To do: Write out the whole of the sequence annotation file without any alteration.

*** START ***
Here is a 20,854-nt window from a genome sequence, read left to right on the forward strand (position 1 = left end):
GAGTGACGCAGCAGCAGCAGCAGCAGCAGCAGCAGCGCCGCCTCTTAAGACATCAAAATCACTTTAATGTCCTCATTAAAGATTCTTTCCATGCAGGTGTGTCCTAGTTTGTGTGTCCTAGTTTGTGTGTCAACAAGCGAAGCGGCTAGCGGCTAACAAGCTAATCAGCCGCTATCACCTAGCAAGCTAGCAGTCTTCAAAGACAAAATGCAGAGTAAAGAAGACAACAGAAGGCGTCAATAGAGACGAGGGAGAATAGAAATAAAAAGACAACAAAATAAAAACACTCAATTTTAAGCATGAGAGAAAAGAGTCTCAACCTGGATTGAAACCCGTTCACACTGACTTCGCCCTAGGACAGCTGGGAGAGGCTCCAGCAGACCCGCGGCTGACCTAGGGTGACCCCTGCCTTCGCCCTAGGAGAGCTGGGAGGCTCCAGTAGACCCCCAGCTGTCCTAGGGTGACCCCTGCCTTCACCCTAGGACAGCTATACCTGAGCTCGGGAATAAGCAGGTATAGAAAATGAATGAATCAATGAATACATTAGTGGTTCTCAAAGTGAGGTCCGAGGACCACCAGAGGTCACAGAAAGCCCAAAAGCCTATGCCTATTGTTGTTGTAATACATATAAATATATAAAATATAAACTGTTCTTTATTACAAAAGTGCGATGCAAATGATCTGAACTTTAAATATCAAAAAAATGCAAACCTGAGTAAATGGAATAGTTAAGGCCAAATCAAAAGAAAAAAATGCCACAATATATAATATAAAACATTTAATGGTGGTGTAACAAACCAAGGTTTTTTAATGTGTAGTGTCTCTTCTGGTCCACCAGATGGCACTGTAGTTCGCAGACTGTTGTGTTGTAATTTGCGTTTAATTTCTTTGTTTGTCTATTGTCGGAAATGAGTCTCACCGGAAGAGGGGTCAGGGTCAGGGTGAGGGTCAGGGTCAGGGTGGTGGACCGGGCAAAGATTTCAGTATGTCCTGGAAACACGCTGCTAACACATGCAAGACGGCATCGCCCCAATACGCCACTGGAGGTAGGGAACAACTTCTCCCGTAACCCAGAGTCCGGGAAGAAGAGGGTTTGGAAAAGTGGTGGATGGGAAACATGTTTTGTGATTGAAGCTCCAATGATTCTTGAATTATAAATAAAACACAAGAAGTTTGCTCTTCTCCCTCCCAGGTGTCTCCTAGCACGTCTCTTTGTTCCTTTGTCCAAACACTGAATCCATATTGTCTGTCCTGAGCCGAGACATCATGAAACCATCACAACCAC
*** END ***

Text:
Here is a 20,854-nt window from a genome sequence, read left to right on the forward strand (position 1 = left end):
GAGTGACGCAGCAGCAGCAGCAGCAGCAGCAGCAGCGCCGCCTCTTAAGACATCAAAATCACTTTAATGTCCTCATTAAAGATTCTTTCCATGCAGGTGTGTCCTAGTTTGTGTGTCCTAGTTTGTGTGTCAACAAGCGAAGCGGCTAGCGGCTAACAAGCTAATCAGCCGCTATCACCTAGCAAGCTAGCAGTCTTCAAAGACAAAATGCAGAGTAAAGAAGACAACAGAAGGCGTCAATAGAGACGAGGGAGAATAGAAATAAAAAGACAACAAAATAAAAACACTCAATTTTAAGCATGAGAGAAAAGAGTCTCAACCTGGATTGAAACCCGTTCACACTGACTTCGCCCTAGGACAGCTGGGAGAGGCTCCAGCAGACCCGCGGCTGACCTAGGGTGACCCCTGCCTTCGCCCTAGGAGAGCTGGGAGGCTCCAGTAGACCCCCAGCTGTCCTAGGGTGACCCCTGCCTTCACCCTAGGACAGCTATACCTGAGCTCGGGAATAAGCAGGTATAGAAAATGAATGAATCAATGAATACATTAGTGGTTCTCAAAGTGAGGTCCGAGGACCACCAGAGGTCACAGAAAGCCCAAAAGCCTATGCCTATTGTTGTTGTAATACATATAAATATATAAAATATAAACTGTTCTTTATTACAAAAGTGCGATGCAAATGATCTGAACTTTAAATATCAAAAAAATGCAAACCTGAGTAAATGGAATAGTTAAGGCCAAATCAAAAGAAAAAAATGCCACAATATATAATATAAAACATTTAATGGTGGTGTAACAAACCAAGGTTTTTTAATGTGTAGTGTCTCTTCTGGTCCACCAGATGGCACTGTAGTTCGCAGACTGTTGTGTTGTAATTTGCGTTTAATTTCTTTGTTTGTCTATTGTCGGAAATGAGTCTCACCGGAAGAGGGGTCAGGGTCAGGGTGAGGGTCAGGGTCAGGGTGGTGGACCGGGCAAAGATTTCAGTATGTCCTGGAAACACGCTGCTAACACATGCAAGACGGCATCGCCCCAATACGCCACTGGAGGTAGGGAACAACTTCTCCCGTAACCCAGAGTCCGGGAAGAAGAGGGTTTGGAAAAGTGGTGGATGGGAAACATGTTTTGTGATTGAAGCTCCAATGATTCTTGAATTATAAATAAAACACAAGAAGTTTGCTCTTCTCCCTCCCAGGTGTCTCCTAGCACGTCTCTTTGTTCCTTTGTCCAAACACTGAATCCATATTGTCTGTCCTGAGCCGAGACATCATGAAACCATCACAACCAC